When in doubt, ask. Unfortunately, many rookie freelance writers don’t follow that advice for fear of appearing uneducated or inexperienced.
Instead, they just assume that when an editor said a spring cleaning idea was too “evergreen” that she meant it was too environmentally focused; in fact, the term refers to stories that are general and not timely.
And that’s just one of the many words or phrases you might hear in a newsroom or see in an email from an editor. This is why we’ve put together a list of terms that you should know—but may not.
Granted, these are just a handful of the most common and are, in some cases, unique to print publications. So, feel free to add others to the comments section.
1. FOB / BOB
Front-of-book (FOB) and back-of-book (BOB) pieces are news items and shorter articles that are located in the beginning and end of the print magazine.
“For me, the front of book and the back of book seem kind of interchangeable as far as what runs in them,” says Renee Roberson, blog tour manager at WOW! Women on Writing magazine. In general, these articles can help a new writer establish himself.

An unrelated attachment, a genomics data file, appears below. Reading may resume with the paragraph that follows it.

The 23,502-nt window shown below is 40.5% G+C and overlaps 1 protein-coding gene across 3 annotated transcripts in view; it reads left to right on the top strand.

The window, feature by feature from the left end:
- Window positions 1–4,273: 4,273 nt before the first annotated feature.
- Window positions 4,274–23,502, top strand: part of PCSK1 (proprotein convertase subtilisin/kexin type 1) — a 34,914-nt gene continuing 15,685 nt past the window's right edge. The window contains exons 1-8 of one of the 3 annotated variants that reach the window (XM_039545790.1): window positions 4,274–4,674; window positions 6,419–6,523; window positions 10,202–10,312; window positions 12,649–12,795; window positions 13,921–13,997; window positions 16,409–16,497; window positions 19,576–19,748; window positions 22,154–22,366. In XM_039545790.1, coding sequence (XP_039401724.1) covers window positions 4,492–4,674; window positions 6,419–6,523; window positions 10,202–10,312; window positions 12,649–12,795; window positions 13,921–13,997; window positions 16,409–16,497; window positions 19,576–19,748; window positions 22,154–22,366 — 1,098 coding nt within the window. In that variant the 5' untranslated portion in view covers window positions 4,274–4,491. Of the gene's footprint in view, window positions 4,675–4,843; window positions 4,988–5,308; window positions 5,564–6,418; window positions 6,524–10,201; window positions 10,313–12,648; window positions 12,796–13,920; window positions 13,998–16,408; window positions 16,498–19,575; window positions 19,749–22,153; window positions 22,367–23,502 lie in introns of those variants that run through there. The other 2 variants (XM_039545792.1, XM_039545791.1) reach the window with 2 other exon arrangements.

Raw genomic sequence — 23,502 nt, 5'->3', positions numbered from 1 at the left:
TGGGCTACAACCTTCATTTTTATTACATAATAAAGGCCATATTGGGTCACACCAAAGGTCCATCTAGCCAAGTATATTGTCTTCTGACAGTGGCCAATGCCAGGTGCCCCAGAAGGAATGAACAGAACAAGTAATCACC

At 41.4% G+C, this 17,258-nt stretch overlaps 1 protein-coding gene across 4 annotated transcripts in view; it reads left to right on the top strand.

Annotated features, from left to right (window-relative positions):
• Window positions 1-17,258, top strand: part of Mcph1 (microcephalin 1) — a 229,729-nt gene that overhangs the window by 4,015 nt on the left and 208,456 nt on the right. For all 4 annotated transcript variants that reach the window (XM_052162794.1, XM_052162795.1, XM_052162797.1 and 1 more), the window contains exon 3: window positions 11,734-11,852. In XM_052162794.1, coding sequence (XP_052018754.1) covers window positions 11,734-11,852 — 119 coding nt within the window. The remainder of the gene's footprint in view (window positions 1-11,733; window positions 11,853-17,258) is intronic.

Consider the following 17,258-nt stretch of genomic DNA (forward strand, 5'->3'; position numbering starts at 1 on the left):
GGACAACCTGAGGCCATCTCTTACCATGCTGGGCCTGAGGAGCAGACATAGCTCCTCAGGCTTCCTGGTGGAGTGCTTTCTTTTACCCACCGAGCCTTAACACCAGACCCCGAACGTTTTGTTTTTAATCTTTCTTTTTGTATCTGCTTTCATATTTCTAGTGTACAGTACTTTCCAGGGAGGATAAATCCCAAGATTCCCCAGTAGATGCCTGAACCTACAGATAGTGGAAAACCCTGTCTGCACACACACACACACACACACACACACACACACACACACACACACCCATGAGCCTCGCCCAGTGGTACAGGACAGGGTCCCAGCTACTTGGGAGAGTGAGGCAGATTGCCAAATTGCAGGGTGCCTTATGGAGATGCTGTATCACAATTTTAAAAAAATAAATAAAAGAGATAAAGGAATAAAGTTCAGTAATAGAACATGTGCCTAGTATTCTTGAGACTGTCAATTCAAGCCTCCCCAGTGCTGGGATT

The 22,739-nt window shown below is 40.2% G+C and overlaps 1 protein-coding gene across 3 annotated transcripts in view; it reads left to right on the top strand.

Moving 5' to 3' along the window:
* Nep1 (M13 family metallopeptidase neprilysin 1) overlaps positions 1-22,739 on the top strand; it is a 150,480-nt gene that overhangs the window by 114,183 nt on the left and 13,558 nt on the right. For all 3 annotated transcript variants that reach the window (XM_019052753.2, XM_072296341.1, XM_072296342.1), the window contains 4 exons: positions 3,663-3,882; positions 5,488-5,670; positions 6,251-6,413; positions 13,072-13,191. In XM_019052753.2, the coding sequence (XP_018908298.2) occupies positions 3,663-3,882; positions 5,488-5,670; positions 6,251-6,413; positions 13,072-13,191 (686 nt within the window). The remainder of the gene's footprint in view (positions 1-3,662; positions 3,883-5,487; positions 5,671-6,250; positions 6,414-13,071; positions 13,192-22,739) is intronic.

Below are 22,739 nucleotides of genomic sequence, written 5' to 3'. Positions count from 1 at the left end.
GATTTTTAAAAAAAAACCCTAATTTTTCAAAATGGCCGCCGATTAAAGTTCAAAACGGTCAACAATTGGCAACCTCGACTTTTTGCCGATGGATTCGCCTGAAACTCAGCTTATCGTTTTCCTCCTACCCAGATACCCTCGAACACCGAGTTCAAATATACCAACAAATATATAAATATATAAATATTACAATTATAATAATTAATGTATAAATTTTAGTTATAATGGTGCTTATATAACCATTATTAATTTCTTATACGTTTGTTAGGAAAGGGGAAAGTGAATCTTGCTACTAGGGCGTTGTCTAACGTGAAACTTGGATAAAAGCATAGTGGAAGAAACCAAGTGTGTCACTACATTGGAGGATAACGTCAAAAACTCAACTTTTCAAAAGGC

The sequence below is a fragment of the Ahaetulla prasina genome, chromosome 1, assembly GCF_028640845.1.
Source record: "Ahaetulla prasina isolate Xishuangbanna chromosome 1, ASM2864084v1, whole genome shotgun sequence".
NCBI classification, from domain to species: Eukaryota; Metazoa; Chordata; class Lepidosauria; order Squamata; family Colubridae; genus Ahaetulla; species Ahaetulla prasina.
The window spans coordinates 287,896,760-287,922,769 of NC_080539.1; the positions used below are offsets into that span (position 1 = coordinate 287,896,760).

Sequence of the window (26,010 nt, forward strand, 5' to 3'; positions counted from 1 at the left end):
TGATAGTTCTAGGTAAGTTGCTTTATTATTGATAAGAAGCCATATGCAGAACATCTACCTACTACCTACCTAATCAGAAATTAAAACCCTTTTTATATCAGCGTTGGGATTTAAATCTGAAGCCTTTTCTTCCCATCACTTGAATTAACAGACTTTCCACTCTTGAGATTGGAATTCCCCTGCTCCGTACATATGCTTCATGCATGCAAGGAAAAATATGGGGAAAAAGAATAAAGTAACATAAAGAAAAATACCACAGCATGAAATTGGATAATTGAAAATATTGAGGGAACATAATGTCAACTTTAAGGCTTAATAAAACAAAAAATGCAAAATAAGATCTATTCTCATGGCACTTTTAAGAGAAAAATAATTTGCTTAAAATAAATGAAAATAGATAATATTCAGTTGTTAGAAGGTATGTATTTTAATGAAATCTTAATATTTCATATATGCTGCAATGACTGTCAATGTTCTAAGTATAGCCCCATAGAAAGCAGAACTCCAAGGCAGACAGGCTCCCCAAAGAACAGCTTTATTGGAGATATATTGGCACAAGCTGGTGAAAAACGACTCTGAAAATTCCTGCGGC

Classically, magazines do not assign feature pieces to new writers, so FOB and BOB snippets are a great way to break in.
“[Front of book] is one of the few places I might assign a story if I haven’t worked with you before,” explains Abigail Lewis, editor of Whole Life Times. “However, occasionally, if a writer has strong clips and a well-crafted query, we will assign a department or feature.”
Every publication’s front and back of book sections is different, so it’s important to study several issues of them before pitching.
In New York magazine, the FOB is called “Strategist” and features everything from party roundups to brief Q&As, while the BOB is full of lighter content like reviews and its award-winning “Approval Matrix.”
Writers who generally have more experience can secure feature articles in the “well” of the publication, which is the middle of the magazine where you’ll find longer, more in-depth pieces.
“That’s where all the feature stories are…typically the stories that are put on the cover, the profiles,” notes Roberson.
Want to get in the well, like, now? Get started by writing smaller pieces in the FOB or BOB sections before pitching feature-length articles.
If you’re really itching to go in-depth, pitch features to trade or regional publications before you shoot for national magazines. Smaller pubs are much more likely to take a chance on new writers.
3. Slush pile
“Slush pile” refers to a mound of articles or query letters that have been rejected, whether physically ripped up, put to the side or just deleted from an inbox.